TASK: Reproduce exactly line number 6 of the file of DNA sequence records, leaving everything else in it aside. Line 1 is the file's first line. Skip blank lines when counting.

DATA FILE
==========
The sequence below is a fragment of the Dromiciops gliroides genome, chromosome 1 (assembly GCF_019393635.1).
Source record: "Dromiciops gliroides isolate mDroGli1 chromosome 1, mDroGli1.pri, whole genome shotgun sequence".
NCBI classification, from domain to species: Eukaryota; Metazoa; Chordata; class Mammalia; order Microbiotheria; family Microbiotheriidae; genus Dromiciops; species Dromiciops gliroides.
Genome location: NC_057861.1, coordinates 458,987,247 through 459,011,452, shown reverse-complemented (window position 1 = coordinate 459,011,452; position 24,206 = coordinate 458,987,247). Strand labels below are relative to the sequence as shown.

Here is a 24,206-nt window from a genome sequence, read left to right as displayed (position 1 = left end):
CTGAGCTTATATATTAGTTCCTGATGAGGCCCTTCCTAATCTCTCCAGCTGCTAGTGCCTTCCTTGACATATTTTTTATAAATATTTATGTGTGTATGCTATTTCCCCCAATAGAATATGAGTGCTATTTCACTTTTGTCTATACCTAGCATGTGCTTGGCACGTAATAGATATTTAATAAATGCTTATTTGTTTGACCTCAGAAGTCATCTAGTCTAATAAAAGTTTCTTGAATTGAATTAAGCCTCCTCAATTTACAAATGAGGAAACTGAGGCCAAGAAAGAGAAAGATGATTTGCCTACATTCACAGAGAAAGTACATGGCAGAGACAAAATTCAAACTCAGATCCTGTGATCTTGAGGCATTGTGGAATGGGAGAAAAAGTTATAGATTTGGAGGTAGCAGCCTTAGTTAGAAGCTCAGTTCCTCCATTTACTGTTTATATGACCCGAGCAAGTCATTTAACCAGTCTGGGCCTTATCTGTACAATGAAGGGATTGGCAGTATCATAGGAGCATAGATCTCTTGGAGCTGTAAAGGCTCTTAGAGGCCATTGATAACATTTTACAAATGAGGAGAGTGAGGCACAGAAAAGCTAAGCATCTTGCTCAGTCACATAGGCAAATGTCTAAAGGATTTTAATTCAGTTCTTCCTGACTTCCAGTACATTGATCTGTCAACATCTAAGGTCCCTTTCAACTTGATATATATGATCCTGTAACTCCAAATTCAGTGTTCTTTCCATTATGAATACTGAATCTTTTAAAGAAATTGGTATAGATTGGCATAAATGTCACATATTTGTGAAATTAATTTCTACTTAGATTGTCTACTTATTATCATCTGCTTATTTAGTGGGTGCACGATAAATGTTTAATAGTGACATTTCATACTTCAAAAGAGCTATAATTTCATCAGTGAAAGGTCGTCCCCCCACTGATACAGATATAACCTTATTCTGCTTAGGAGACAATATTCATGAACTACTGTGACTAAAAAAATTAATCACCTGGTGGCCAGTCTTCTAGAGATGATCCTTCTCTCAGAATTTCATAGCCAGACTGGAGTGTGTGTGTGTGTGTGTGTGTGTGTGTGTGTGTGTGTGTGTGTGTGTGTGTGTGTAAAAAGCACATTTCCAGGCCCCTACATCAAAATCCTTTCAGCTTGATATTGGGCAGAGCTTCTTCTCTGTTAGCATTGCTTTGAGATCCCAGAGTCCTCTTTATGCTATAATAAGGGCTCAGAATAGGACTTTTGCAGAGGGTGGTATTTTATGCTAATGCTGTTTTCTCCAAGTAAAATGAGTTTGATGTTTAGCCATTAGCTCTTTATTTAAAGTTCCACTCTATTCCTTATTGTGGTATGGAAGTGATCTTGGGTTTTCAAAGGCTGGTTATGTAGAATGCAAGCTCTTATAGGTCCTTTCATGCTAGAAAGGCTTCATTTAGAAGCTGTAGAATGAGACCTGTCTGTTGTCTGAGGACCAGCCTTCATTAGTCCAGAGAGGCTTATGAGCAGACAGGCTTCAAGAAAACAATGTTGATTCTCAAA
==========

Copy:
CTGAGCTTATATATTAGTTCCTGATGAGGCCCTTCCTAATCTCTCCAGCTGCTAGTGCCTTCCTTGACATATTTTTTATAAATATTTATGTGTGTATGCTATTTCCCCCAATAGAATATGAGTGCTATTTCACTTTTGTCTATACCTAGCATGTGCTTGGCACGTAATAGATATTTAATAAATGCTTATTTGTTTGACCTCAGAAGTCATCTAGTCTAATAAAAGTTTCTTGAATTGAATTAAGCCTCCTCAATTTACAAATGAGGAAACTGAGGCCAAGAAAGAGAAAGATGATTTGCCTACATTCACAGAGAAAGTACATGGCAGAGACAAAATTCAAACTCAGATCCTGTGATCTTGAGGCATTGTGGAATGGGAGAAAAAGTTATAGATTTGGAGGTAGCAGCCTTAGTTAGAAGCTCAGTTCCTCCATTTACTGTTTATATGACCCGAGCAAGTCATTTAACCAGTCTGGGCCTTATCTGTACAATGAAGGGATTGGCAGTATCATAGGAGCATAGATCTCTTGGAGCTGTAAAGGCTCTTAGAGGCCATTGATAACATTTTACAAATGAGGAGAGTGAGGCACAGAAAAGCTAAGCATCTTGCTCAGTCACATAGGCAAATGTCTAAAGGATTTTAATTCAGTTCTTCCTGACTTCCAGTACATTGATCTGTCAACATCTAAGGTCCCTTTCAACTTGATATATATGATCCTGTAACTCCAAATTCAGTGTTCTTTCCATTATGAATACTGAATCTTTTAAAGAAATTGGTATAGATTGGCATAAATGTCACATATTTGTGAAATTAATTTCTACTTAGATTGTCTACTTATTATCATCTGCTTATTTAGTGGGTGCACGATAAATGTTTAATAGTGACATTTCATACTTCAAAAGAGCTATAATTTCATCAGTGAAAGGTCGTCCCCCCACTGATACAGATATAACCTTATTCTGCTTAGGAGACAATATTCATGAACTACTGTGACTAAAAAAATTAATCACCTGGTGGCCAGTCTTCTAGAGATGATCCTTCTCTCAGAATTTCATAGCCAGACTGGAGTGTGTGTGTGTGTGTGTGTGTGTGTGTGTGTGTGTGTGTGTGTGTGTGTGTGTGTAAAAAGCACATTTCCAGGCCCCTACATCAAAATCCTTTCAGCTTGATATTGGGCAGAGCTTCTTCTCTGTTAGCATTGCTTTGAGATCCCAGAGTCCTCTTTATGCTATAATAAGGGCTCAGAATAGGACTTTTGCAGAGGGTGGTATTTTATGCTAATGCTGTTTTCTCCAAGTAAAATGAGTTTGATGTTTAGCCATTAGCTCTTTATTTAAAGTTCCACTCTATTCCTTATTGTGGTATGGAAGTGATCTTGGGTTTTCAAAGGCTGGTTATGTAGAATGCAAGCTCTTATAGGTCCTTTCATGCTAGAAAGGCTTCATTTAGAAGCTGTAGAATGAGACCTGTCTGTTGTCTGAGGACCAGCCTTCATTAGTCCAGAGAGGCTTATGAGCAGACAGGCTTCAAGAAAACAATGTTGATTCTCAAA